Epoxy resins alone or in combinations with cyanate esters or other additives, which are widely used in the electronic industry for PCB laminate applications, meet these requirements only because they contain approximately 30-40% brominated aromatic epoxy components, based on the resin or approximately 17% to 32% bromine (based on the total resin weight). In order for an electronic device to be marketed commercially, it is desirable for the device to equal or exceed certain flammability standards specified by UL. Antimony and halogen compounds have been added to resins in order to impart flame retardance, such as the 19%-23% by weight of bromine to make brominated polyglycidyl ether of bisphenol A in epoxy resin, which is described in U.S. Pat. No.3,523,037, issued Aug. 4, 1970, to Chellis et al. High concentrations of halogenated compounds are used for other applications, often combined with antimony trioxide as a synergistic additive.
The problem with these brominated compounds is that, although they have excellent flame-retardant properties, they also have some undesirable properties. The chemical decomposition of aromatic bromine compounds release free bromine radicals and hydrogen bromide, which are highly corrosive. Additionally, when highly brominated aromatics decompose in the presence of oxygen, they may form the highly toxic brominated di-benzofurans as some past studies have shown. For this reason, interest in displacing the use of brominated aromatic epoxies has emerged in the electronic industry, primarily in Europe and Japan, where products including circuit boards having halogen-free epoxy resins are being designed and built. No attempts are currently being made by others to produce bromine- free or halogen-free cyanate esters/bismaleimide alone or in combination with epoxies for circuit board uses in the form of prepreg or resin coated copper formats for microvia technology.
Fillers with an extinguishing flame effect, such as antimony oxide, aluminum oxide hydrates, aluminum carbonates, magnesium hydroxides, borates and phosphates, have been proposed for the replacement of brominated aromatics. However, all these fillers have the disadvantage that they often seriously impair the mechanical, chemical and electrical properties of the laminates. In the case of antimony trioxide, it is listed as a carcinogen.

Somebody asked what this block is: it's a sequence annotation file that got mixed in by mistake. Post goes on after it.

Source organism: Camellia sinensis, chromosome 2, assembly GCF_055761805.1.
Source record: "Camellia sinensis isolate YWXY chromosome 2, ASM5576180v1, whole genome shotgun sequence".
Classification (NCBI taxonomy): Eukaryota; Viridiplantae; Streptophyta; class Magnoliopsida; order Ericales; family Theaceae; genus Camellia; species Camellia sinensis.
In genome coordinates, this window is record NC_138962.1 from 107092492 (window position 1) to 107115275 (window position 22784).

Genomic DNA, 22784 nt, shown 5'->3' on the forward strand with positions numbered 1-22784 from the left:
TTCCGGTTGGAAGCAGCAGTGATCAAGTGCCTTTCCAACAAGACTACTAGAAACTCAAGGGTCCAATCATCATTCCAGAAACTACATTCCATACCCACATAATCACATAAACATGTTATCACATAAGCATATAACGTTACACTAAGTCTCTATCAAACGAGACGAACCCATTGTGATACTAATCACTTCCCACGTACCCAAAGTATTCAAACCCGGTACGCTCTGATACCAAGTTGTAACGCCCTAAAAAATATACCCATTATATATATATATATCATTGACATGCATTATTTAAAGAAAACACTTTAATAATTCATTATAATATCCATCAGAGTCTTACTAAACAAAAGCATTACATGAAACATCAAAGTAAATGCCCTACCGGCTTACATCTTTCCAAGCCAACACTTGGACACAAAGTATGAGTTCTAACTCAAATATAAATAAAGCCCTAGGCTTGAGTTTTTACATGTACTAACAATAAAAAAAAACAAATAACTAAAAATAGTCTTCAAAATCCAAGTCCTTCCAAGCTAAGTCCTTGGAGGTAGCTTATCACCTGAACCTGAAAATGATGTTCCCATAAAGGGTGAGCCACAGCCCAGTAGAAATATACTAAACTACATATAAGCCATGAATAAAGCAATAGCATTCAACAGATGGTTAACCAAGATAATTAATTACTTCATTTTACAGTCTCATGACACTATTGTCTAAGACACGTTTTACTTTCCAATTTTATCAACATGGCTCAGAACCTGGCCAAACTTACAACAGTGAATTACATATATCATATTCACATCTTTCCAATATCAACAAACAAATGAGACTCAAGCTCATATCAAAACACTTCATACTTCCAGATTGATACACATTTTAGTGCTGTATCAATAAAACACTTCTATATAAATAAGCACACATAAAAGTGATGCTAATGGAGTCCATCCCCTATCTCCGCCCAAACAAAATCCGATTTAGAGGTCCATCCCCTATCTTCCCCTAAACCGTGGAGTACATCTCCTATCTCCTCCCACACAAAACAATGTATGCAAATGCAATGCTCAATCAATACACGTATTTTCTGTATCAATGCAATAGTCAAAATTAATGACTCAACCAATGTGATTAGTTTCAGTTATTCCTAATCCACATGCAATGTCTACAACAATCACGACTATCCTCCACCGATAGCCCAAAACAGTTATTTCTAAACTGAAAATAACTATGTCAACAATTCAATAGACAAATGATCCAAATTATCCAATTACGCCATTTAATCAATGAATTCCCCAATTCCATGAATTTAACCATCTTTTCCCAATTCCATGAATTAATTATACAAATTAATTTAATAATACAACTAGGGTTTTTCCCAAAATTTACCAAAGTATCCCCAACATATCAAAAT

The flame-retardant effect of red phosphorus has also been investigated in some cases combined with finely divided silicon dioxide or aluminum oxide hydrate. Such compositions when used in electronic applications may produce corrosion problems due to the formation of phosphoric acid in the presence of moisture.
In addition, organic phosphorus compounds, such as phosphoric acid esters, phosphonic acid esters and phosphines, have been proposed as flame-retardant additives but these alternatives have not been very promising due to the plasticization effects that they may impart to the base resin.
The invention discloses a resin mixture comprising cyanate esters or triazines, with a bismaleimide, in combination with a derivative product from the reaction of a polyepoxy compound and a phosphorus-containing reactive organic compound for producing halogen free prepregs, laminates and composites, and also the halogen free prepregs and composites produced from these resin mixtures for uses such as microvia applications. The resin mixture is prepared by reacting in the presence of a polymerization catalyst such as an organometallic catalyst, a mixture of a cyanate ester monomer or prepolymer and a bismaleimide with the flame inhibiting compound. The resin mixture can also include an epoxy or a polyimide or both, added to the prepolymerized reaction mixture.
The invention also relates to a dielectric material and its method of preparation. The dielectric is free of halogen, and is composed of a resin mixture that comprises a) a cyanate ester monomer or prepolymer and a bismaleimide, and b) a derivative product from the reaction of a polyepoxy compound with at least one epoxy group per molecule, and a phosphorus-containing reactive organic compound. The compound is present in an amount wherein the elemental phosphorus content is between about 2% and about 20% based on the weight of the resin mixture. The resin mixture is polymerized using a catalyst, and optionally includes an epoxy, a polyimide and possible mixtures thereof. The catalyst typically is an organ